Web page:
The Daintree Was Formally Handed Back To Indigenous Owners In A Historic Agreement

More than 160,000 hectares of land was returned to traditional custodians.


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The Daintree has been returned to the Eastern Kuku Yalanji people in Queensland in a historic ceremony on Wednesday. The world’s oldest living rainforest saw official ownership once again bestowed to traditional custodians.

In the co-management agreement with the state government, the rainforest, as well as Hope Islands, Kalkajaka, and Ngalba Bulal national parks make up over 160,000 hectares of land formally recognised as ancestral ground.

“This is where we belong on country, on bubu — on land,” Yalanji woman Mary-Anne Port told the ABC. “All our ancestors called us back to home. I broke down. to get it all back in a battle that we’ve lost so many — young and old — that fought for country, and now it’s all back.”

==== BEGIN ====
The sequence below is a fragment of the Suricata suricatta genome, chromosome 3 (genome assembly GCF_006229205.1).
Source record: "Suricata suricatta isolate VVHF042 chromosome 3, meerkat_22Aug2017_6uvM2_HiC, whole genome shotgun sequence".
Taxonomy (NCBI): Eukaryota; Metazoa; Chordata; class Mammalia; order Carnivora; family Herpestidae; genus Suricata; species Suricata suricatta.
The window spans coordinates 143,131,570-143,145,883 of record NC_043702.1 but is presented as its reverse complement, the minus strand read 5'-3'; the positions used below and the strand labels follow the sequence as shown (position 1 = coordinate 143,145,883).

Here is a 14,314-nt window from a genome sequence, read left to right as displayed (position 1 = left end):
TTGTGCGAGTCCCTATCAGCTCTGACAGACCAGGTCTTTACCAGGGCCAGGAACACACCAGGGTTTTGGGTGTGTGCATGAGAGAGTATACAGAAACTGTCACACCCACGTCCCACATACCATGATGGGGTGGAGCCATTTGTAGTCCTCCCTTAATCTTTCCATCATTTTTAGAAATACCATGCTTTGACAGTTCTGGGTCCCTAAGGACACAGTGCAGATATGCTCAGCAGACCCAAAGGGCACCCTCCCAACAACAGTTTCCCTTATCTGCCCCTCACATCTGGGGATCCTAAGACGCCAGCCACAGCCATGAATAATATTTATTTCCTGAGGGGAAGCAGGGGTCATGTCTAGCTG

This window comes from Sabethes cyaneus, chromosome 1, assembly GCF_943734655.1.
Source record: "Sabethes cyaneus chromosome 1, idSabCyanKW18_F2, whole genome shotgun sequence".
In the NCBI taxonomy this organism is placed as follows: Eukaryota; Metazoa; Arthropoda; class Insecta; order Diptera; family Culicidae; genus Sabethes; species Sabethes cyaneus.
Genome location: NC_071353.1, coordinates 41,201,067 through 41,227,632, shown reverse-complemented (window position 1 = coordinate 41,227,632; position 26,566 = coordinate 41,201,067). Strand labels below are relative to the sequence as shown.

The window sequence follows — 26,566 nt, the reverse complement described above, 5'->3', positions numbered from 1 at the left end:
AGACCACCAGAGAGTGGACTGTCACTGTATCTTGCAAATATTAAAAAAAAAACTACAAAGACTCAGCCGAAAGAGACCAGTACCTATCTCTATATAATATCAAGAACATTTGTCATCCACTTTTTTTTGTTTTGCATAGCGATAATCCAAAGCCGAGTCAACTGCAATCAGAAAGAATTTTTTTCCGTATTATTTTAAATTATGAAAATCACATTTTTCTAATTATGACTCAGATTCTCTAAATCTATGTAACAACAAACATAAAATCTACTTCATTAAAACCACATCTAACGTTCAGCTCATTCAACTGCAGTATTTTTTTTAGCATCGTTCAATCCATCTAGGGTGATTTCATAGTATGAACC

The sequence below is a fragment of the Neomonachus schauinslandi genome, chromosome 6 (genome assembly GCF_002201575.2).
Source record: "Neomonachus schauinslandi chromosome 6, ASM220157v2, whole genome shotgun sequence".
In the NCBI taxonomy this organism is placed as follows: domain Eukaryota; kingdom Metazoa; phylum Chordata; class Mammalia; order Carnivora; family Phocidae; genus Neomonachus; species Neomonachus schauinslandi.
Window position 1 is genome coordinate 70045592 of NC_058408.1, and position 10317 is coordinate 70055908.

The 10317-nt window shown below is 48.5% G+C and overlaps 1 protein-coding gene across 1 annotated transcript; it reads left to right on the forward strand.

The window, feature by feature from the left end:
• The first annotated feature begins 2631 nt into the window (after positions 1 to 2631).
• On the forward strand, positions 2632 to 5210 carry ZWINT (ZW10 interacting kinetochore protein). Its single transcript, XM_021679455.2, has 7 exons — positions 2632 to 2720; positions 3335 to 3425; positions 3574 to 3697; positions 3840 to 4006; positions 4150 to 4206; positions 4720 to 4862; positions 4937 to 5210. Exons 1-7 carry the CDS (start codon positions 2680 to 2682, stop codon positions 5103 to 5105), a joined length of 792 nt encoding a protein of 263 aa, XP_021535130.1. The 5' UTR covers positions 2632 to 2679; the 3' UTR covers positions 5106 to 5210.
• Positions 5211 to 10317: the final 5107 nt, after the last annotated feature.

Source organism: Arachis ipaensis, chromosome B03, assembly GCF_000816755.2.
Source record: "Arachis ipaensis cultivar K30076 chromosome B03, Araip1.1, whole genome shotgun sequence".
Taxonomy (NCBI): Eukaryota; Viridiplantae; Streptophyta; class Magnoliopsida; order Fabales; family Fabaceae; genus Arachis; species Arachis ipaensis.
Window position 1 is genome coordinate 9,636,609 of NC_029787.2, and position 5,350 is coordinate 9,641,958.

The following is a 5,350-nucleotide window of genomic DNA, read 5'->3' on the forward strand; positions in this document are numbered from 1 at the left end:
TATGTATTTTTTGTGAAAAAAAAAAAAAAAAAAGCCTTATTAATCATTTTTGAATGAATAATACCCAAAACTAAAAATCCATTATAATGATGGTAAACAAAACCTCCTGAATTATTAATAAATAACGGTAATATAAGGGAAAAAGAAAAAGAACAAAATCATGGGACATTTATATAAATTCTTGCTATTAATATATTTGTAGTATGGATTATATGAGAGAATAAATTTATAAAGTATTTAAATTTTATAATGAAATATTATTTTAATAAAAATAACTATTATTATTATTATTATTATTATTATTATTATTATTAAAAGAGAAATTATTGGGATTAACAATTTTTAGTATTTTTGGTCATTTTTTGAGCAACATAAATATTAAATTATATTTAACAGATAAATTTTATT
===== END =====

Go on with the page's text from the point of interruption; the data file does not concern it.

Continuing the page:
While a portion of the land has been already recognised under native title since 2007, the new development will see more oversight, input, involvement, and healing for First Nations communities.

In 1988, UNESCO listed the Daintree as a World Heritage site for its biodiversity, including rare animals like the waterfall frog, tube-nosed insectivorous bat, southern cassowary, and Bennett’s tree kangaroo. Indigenous people were shut out of the consultation process, with the Yalanji people reportedly finding out about the Hawke Government’s nomination via a local newspaper at the time. Back then, the state was pushing for mass logging on behalf of the timber industry as well.

“It’s an opportunity to work our way up … we will be looking at long-term gains out of this, but we need to work our way up to get our people trained up confident,” incoming chair of the Wet Tropics Management Authority board, and Eastern Kuku Yalanji woman Chrissy Grant said to the Guardian.